As with Into the Wild, I think I enjoyed Michael Clayton more than it deserved. (Spoilers below the fold.)

Tony Gilroy’s movie is an imitation-‘70s thriller that misses what makes the best of the paranoid-style movies wear as well as they do: Their willingness to stop just short of realism, to build rotten, conspiracy-ridden worlds that overlap with our own but aren’t necessarily identical to it. I can believe, for instance, in a shadowy Parallax Corporation that trains assassins to take down politically-inconvenient politicians precisely because the Parallax Corporation doesn’t have any exact real-world analogues. It’s a nightmarish emanation of the military-industrial complex, a 1970s version of the Hanso Foundation, not a realistic counterpart to Northrop Grumman or Texaco or United Fruit. But Michael Clayton (like The Constant Gardener, a couple years back) is too real-world for its own good: It wants to humanize its villains, in particular, and to the extent that it succeeds it kills the suspension of disbelief required for a film like this to work.

Look: A shadowy, string-pulling, Parallax-style conglomerate might order up hits on inconvenient lawyers; that I’ll buy. So might a cigar-chomping villain out of a John Grisham melodrama; sure, why not. But Tilda Swinton, as the legal counsel for the corrupt biotech company in Michael Clayton, is just too plausible, too human, too rooted in the world I know and understand, to make it believable that she would okay not only a hit but an ostentatious car bombing (!) to save her company from a potentially ruinous class action lawsuit.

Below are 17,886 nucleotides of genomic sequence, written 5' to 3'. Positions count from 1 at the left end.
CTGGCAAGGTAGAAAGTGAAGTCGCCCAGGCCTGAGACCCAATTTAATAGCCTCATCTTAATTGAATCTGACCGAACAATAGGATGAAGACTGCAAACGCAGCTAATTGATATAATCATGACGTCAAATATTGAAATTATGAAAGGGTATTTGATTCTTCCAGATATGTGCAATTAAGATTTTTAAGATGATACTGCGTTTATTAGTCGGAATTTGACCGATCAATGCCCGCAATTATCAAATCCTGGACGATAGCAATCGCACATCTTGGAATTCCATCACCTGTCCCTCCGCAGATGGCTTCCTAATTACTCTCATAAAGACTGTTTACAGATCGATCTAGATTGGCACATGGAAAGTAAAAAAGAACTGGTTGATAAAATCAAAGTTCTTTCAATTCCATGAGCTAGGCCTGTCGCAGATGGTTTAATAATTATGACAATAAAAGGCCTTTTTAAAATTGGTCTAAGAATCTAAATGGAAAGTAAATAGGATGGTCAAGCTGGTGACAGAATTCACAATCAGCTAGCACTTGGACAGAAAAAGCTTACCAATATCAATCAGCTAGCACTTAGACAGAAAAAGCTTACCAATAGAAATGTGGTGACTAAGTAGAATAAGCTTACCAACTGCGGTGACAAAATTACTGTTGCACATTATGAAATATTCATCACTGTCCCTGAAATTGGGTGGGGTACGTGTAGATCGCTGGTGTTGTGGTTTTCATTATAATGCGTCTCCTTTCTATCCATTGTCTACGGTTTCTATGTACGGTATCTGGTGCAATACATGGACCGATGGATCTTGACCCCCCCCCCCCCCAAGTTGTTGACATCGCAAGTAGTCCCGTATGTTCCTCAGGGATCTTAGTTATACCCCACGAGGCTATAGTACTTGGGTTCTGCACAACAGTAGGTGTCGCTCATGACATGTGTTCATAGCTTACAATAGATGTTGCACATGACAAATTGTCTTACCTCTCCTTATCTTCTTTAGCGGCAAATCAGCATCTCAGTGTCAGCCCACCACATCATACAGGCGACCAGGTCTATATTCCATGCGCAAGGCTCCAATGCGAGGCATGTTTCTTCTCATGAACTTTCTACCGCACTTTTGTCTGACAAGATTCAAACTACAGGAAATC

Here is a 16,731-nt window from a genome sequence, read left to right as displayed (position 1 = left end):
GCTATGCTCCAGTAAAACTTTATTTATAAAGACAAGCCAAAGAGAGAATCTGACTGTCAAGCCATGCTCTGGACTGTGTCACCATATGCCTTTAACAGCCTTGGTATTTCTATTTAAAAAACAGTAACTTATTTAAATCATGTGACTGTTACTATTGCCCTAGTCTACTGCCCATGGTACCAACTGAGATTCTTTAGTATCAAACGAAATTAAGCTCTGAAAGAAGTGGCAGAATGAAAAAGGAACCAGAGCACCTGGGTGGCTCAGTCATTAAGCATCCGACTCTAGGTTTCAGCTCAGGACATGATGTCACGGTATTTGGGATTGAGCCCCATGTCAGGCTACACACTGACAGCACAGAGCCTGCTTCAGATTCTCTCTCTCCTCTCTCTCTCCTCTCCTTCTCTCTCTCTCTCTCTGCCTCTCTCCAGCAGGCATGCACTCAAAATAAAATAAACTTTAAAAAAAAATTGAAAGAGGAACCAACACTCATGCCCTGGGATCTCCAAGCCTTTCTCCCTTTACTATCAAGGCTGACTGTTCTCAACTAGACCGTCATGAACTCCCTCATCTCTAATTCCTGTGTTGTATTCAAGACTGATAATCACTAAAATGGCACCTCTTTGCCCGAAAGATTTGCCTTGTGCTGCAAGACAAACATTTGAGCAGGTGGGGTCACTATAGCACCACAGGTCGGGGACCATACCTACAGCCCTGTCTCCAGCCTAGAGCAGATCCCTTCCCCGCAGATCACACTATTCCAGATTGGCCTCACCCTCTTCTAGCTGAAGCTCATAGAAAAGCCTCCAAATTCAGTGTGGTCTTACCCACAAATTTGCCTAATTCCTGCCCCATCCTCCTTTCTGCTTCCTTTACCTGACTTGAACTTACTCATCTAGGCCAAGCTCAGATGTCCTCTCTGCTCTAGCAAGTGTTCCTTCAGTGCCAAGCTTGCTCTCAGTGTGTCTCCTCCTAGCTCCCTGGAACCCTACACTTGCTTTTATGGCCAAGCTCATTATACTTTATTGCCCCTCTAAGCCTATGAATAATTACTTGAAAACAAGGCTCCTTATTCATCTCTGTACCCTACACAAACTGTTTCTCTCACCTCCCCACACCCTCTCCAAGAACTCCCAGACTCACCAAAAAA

I was similarly unpersuaded by Clayton’s moral awakening – again, precisely because I bought into Clooney’s performance as his law firm’s cynical fixer. More than a decade as “the janitor” for a gang of high-priced sharks, and this guy’s shocked to discover that one of his firm’s clients ran a cost-benefit analysis on a potentially toxic weed-killer and decided to go ahead with it even though it might cause cancer? “We knew this case was rotten from the start!” Sydney Pollack’s rancid boss barks disbelievingly when confronted with Clayton’s qualms, and I sympathized with his disbelief, if not his turpitude. It’s as if David Addington suddenly strolled into Dick Cheney’s office and started acting all outraged about waterboarding.

And yet I’m not sorry I saw it. I liked the film’s mood: The wintry palette, the twilit vision of New York, upstate and down, the oppressive corporate interiors. I liked the supporting cast: even the hamming-it-up Tom Wilkinson was tolerable, and I could happily watch Pollack play white-collar creeps for hours on end. I liked the dialogue: Wilkinson’s speeches felt like warmed-over Howard Beale with a little Tyler Durden thrown in, but the rest of the script was terse and profane in a way that makes you prick up your ears and really listen. And God help me, I liked Clooney: The guy’s flat-out magnetic, even if his movies aren’t. I just wish he’d play a villain, for once, and turn all that charisma loose for evil instead of spinning it into cotton candy, or disguising it for the sake of self-righteousness and Oscars. Maybe he could play a fixer who doesn’t have a crisis of conscience – in Michael Clayton: The Early Years, let’s say? I know I’d buy a ticket.

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